I have two confessions. One, I love Christmas music. And with that, I enjoy collecting holiday albums. Second, It was Jewel’s 1999 holiday album Joy: A Holiday Collection, that converted me into a Jewel fan. Don’t get me wrong, I understood that she was a good songwriter and that she was a talented singer. But she really displayed her versatility on that album in a way I hadn’t heard from her before. She moved from Opera (Jewel at one point was training to be an opera singer) to jazz, to country, to her most known singer-songwriter style. I played that album to death that season, and it’s been a favorite ever since. So I’m sure you can imagine how excited I was when it was announced that Jewel would be doing a holiday tour. The concert was everything that I hoped it would be.
If you haven’t been to a concert at the Eccles Theater in downtown Salt Lake you really need to. It’s a beautiful venue. I had seen a few musicals there, but this was my first time seeing a concert. I love the acoustics in there.
Jewel invited her father Atz Kilcher and her brothers Atz Lee and Nikos Kilcher to join her on this tour and they actually opened the show. Each one of them did a couple songs each. They seemed honored to be on the tour with Jewel, and her brother Atz Lee mentioned that it was great to be together touring since Jewel had to go out on her own on so many of her other tours. Jewel’s father Atz shared his ties to Utah having received his bachelor’s degree at Brigham Young University, and his masters at the University of Utah as well as living in Payson. Where Jewel was born. I think audiences here tend to embrace an artist that much more if they have some connection with Utah.
Jewel took the stage with a five-piece band consisting of guitar, bass, drums, piano, and a multi-instrumentalist who played the violin, cello, and mandolin.
She opened with “Joy to the World” and moved through a variety of holiday tunes. I was instantly impressed with the band. They sounded like a recording. They were impressive. And speaking of sounding like a recording, Jewel’s voice was perfect. I would even say she sounded better than she does on her albums. I just sat there watching her sing “O Holy Night” with such ease and couldn’t believe this was live. Like I said, I knew she had a good voice; she’s famous because she has a good voice. But having never seen her live until now, I wasn’t prepared for how clear and controlled it is.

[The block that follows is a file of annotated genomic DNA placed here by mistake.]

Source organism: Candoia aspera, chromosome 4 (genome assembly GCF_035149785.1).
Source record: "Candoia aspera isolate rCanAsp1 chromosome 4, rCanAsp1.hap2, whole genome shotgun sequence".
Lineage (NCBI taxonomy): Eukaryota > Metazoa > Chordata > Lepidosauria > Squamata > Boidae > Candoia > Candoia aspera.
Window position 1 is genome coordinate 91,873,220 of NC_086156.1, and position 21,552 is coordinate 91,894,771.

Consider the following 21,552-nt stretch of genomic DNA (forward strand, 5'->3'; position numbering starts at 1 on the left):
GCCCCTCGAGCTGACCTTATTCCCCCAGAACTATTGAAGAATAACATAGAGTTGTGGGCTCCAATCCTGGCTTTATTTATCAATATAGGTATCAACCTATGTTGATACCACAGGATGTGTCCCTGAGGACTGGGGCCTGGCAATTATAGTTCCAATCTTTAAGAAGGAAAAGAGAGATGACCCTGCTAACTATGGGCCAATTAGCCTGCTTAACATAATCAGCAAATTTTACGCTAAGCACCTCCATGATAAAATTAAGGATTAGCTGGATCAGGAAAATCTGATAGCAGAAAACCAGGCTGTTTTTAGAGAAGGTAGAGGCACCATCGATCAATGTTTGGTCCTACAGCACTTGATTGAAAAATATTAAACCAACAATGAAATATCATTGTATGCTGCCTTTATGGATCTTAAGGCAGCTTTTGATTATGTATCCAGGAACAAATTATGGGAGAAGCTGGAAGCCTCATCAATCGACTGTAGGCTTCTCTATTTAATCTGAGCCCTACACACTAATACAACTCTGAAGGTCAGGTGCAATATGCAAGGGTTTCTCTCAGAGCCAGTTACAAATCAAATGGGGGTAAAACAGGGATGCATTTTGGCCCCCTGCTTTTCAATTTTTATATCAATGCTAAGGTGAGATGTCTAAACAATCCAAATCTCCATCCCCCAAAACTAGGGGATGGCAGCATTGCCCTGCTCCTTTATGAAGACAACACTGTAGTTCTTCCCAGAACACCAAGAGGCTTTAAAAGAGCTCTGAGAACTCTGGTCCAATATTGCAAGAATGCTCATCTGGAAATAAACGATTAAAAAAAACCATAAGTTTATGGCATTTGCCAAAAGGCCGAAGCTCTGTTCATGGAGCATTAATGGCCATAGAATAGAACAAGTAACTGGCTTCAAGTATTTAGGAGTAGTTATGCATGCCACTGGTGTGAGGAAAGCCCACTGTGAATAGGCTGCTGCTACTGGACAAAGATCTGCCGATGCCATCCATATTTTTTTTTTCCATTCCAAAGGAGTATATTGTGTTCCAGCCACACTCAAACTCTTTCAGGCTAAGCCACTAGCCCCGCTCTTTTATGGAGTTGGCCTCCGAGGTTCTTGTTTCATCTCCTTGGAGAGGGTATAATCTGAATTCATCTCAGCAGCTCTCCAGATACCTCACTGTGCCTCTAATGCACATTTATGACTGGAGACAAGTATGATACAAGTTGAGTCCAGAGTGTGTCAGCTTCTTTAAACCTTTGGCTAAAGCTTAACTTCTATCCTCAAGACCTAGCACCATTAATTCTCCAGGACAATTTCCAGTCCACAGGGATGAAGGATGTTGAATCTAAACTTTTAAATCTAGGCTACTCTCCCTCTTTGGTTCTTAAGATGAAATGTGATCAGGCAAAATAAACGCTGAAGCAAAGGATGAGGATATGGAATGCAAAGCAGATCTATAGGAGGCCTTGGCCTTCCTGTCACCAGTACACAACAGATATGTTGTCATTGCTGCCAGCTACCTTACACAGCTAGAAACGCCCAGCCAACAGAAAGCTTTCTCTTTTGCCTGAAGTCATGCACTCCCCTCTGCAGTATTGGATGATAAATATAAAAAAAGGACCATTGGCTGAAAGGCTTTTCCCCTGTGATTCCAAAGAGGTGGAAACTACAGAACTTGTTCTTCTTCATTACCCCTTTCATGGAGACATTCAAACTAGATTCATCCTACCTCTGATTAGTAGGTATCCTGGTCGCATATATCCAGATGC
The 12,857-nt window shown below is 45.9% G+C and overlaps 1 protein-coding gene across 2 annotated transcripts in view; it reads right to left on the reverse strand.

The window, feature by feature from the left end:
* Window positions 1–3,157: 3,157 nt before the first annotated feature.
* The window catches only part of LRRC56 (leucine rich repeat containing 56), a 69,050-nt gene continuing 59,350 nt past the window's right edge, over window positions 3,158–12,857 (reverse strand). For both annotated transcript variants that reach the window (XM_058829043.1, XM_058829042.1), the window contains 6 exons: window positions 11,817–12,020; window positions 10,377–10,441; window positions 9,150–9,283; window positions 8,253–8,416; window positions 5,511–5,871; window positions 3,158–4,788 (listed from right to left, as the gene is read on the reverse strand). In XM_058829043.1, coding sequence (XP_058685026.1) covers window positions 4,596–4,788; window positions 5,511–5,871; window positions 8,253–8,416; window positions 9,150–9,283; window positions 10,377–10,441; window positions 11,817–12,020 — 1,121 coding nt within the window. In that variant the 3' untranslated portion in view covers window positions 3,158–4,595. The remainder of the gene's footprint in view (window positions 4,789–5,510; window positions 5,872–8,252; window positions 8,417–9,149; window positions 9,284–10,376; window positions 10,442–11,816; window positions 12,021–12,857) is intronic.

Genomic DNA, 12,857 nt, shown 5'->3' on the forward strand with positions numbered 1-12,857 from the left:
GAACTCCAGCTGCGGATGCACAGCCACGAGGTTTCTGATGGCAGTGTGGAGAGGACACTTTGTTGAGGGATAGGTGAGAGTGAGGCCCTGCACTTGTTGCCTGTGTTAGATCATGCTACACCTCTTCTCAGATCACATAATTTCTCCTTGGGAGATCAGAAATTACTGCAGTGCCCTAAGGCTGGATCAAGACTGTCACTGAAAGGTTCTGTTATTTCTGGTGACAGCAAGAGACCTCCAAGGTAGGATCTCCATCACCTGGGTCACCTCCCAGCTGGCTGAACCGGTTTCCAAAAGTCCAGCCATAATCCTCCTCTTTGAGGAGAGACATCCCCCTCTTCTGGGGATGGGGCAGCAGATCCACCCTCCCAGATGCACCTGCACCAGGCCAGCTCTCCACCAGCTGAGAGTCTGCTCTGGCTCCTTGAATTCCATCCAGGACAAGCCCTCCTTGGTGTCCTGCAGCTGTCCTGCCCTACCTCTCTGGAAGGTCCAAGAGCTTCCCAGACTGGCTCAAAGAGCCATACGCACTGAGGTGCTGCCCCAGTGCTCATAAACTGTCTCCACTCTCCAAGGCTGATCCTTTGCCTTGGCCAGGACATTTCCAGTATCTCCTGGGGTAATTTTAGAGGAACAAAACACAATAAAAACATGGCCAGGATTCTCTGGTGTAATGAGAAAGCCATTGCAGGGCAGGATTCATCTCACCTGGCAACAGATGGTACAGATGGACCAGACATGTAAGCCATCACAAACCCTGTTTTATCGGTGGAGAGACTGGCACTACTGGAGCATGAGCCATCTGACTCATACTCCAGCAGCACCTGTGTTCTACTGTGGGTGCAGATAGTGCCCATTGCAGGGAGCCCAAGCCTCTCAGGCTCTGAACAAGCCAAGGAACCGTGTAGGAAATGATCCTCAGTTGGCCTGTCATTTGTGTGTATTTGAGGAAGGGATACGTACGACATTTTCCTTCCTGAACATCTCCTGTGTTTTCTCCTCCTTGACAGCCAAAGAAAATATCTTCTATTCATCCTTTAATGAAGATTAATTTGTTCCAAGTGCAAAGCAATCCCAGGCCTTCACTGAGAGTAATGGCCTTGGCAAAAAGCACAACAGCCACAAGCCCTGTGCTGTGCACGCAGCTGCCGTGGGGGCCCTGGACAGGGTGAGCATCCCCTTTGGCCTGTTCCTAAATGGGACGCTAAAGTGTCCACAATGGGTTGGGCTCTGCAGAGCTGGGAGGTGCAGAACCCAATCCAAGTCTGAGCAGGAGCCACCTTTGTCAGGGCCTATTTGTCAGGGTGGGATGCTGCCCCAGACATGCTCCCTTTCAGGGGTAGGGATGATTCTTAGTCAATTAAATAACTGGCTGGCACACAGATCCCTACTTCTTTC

After singing a number of Christmas songs, the band left the stage and it was just Jewel and her guitar. She asked the audience what they wanted to hear and after hearing several options being shouted to her from the audience she settled on one. But before I get into that, here’s a bit of advice. When you go to a concert and the artist says “What song would you like me to play?”, don’t shout out their biggest it. What they are actually saying is, “What song would you like to hear that you might not hear otherwise.” People were shouting out, “You were meant for me!” and “Foolish games!”. Come on people. Like she’s not going to do those.
She landed on the song “The Shape of You”, a song she wrote about a friend who had passed away from cancer. After that, she went into her big hits. Just her and her guitar, telling stories of how these songs came to be. Songs like, “Hands, You Were Meant For Me”, “Foolish Games”, and “Who Will Save Your Soul”. While she was singing “Foolish Games”, a song that she said was her best attempt to knock off the late great Leonard Cohen’s writing style, I couldn’t help from thinking, ‘She’s performed this song thousands of times. How is she singing it so emotionally, and deeply as she is right now? I was mesmerized. I don’t know that I’ve experienced something like that before. I’ve heard that song so many times over the last twenty years, and yet I had never heard it quite like that. I was initially a little disappointed after the song because Jewel had to check with us to see if she had sung all of it. She said that she was distracted midway through and had to remind herself where she was. It was a funny exchange with the audience. She’s a pro. If she hadn’t said that, I would have never guessed that she was distracted. The song was fluid and moving. I’ve been distracted about 20 times writing this review, so if it seems disjointed now you know why. #ADD #ImNotJewel
She returned to the holiday-themed songs, and it became a real family affair. Jewel’s brother Atz Lee came on stage and they sang “Silent Night”. Jewel expressed her gratitude that her brother was with her after surviving a fall off of a forty foot cliff!
She then sang a song called “My Father’s Daughter”. From my seat, I could see her dad Atz standing in the wings watching her sing this song and beaming with pride. He then joined Jewel on stage and they dueted a song he had written called “Homestead Yodeling Christmas”. They blew the audience away as they yodeled in harmony, going faster and faster and faster. This song probably received the biggest ovation of the night.
The show was concluded with all of the Kilchers on stage singing with the band a rocked out version “Let it Snow” as snow machines shot show onto the stage. It was a beautiful night of music. I think it was a really good idea for Jewel to do a holiday-themed tour. It kind of felt like it was a long time coming. Just like her holiday album, she had the opportunity on the tour to really show off her range. And a great way to celebrate the holiday season.
Joy to the World
The Christmas Song
Have Yourself a Merry Little Christmas
O Holy Night
The Shape of You
You Were Meant for Me
Who Will Save Your Soul
Silent Night (with Atz Lee Kilcher)
My Father’s Daughter
Homestead Yodeling Christmas (with Atz Kilcher)
Let it Snow (with Atz, Atz Lee & Nikos Kilcher)